Are you effectively using Broad Data
Healthcare management is becoming a more and more complex business. With myriad payors, complex billing processes, and an economic environment that often defies logic, the need for effective decision-making information has never been greater. This complexity has led to an entirely new industry, healthcare analytics.
Big companies in analytics most often focus on Big Data. That is voluminous patient interaction data to determine costs, charges, patients flows, discrete areas of utilization and various other highly complex, and highly important information.
However, all important information gathering doesn’t involve Big Data. Many important decisions being made in hospitals, health systems, payors and other participants in the healthcare vertical involve Broad Data. That may be a new term to you, but the differences are significant, both in analytical approach and in practical applications.
Big Data is most often looking at just that, thousands of terabytes to uncover patterns. Broad Data, on the other hand is looking at a wider range of data inputs that may or may not even be resident in your Big Data. For example, what is the value of buying a surgical robot to the market image and positioning of your organization? And, how does that value comport to the procedural value of the equipment and how does that relate to the opportunity to engage three additional payors because they refer their patients first to organizations with surgical robots, and how does it impact utilization, revenues and image that a prominent surgical group will join your staff only if you have a robot. Do you think you’ll find that answer in Big Data? You know you won’t.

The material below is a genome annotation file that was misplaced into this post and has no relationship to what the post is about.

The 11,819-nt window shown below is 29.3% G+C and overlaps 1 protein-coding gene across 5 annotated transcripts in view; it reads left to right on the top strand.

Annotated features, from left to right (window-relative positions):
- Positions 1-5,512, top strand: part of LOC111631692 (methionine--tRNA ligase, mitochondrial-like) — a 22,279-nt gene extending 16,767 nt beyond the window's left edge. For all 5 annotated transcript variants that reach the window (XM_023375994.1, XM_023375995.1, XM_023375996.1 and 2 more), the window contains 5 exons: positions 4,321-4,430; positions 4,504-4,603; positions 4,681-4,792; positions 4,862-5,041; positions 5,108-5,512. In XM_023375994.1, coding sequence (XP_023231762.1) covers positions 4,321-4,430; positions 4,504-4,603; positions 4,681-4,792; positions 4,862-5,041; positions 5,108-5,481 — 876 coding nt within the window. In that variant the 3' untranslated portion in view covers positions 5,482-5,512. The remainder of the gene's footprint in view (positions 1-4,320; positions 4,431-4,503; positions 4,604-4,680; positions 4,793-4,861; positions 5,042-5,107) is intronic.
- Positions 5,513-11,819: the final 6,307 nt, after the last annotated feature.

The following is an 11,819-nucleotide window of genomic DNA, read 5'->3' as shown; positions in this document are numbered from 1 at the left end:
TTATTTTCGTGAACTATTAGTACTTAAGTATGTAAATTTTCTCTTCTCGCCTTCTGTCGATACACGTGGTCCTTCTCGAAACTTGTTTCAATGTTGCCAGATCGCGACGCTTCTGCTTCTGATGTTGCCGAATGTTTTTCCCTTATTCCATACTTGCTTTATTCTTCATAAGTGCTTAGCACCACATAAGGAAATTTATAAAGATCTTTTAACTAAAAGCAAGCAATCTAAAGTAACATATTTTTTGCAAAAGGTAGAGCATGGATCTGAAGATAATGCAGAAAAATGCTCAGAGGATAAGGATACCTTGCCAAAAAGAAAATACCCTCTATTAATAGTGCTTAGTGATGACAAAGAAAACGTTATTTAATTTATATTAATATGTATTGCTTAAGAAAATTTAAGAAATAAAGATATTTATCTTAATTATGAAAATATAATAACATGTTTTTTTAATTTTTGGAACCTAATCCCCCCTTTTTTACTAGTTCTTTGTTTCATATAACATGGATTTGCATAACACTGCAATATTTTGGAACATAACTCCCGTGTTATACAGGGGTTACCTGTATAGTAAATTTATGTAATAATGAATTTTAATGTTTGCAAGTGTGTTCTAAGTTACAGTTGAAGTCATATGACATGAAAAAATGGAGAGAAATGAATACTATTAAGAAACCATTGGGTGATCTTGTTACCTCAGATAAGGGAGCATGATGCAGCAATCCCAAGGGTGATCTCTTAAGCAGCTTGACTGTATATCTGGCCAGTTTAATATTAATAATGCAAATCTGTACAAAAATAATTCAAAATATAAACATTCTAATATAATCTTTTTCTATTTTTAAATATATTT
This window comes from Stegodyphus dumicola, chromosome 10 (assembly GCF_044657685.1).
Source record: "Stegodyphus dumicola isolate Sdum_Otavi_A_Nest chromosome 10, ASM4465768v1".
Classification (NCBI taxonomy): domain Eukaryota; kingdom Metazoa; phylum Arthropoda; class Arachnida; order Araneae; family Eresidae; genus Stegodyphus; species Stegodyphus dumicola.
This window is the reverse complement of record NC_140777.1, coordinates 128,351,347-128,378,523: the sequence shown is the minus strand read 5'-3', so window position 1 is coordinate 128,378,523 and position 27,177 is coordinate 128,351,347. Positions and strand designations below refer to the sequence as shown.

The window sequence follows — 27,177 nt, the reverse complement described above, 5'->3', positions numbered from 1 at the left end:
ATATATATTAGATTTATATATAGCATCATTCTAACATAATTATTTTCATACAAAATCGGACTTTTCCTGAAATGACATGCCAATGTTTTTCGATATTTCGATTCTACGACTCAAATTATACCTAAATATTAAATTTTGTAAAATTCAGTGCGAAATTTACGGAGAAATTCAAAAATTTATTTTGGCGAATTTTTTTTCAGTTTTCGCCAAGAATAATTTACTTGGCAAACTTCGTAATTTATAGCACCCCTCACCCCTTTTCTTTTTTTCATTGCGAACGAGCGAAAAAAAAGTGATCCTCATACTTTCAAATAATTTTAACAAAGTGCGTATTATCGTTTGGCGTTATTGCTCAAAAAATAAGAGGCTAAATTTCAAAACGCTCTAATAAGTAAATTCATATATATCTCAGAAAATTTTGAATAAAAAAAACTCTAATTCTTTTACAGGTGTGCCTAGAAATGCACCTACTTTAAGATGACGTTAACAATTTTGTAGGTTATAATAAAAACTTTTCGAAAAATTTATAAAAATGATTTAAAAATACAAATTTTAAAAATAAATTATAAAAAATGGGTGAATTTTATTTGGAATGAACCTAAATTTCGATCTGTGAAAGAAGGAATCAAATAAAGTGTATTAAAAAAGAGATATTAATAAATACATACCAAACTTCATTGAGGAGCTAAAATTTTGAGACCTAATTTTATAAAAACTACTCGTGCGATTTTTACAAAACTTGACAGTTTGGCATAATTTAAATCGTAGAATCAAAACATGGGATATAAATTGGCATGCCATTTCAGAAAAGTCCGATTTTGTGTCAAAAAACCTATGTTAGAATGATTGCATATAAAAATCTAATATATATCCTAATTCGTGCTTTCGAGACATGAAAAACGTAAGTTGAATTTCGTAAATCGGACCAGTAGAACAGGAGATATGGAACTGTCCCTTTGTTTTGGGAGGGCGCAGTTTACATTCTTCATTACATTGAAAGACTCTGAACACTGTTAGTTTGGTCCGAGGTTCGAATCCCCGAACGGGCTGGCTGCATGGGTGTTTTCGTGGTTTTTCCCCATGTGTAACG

But, you can answer that question logically if you focus on Broad Data. Broad Data Analysis, such as Cost Effectiveness Analysis, Markov Modeling and other BDAs that apply values to actions, opportunities, and outcome generally thought to be unmeasurable, will provide a valid metric for objective decision-making even when certain data elements are perceived, emphasis on “perceived,” to be subjective.
A quick example is organizational image. Data can show a relationship between organizational image and utilization. But that data will not be part of your Big Data. It will reside elsewhere. Plus, the relationship between the value of image, and a simple equipment acquisition ROI does not exist. Their relationship is relative, but it can be assigned a value. Broad Data is the process of modeling discrete, unrelated data elements that may necessitate establishing subject values in order to produce an objective final outcome.
If your objective is to provide the best decision-making for your organization and take a global view of your business, expanding your sights beyond ROI, and educating other decision-makers, Cost Effectiveness Analysis can make your organization more competitive and more profitable.
William Matzner, MD. is a recognized expert in Healthcare and Neuro Economics. With a Ph.D. in Economics, MBA and Medical Doctor degree, Dr. William Matzner will provide you with expert analysis on health and wellness programming, populations health management, disease management, new program development, facility development, equipment acquisitions, and other healthcare programs, acquisitions and initiatives. For more information about cost effectiveness analysis and improved financial accountability for your organization, visit Dr. Matzner at http://healthcareanalytics.biz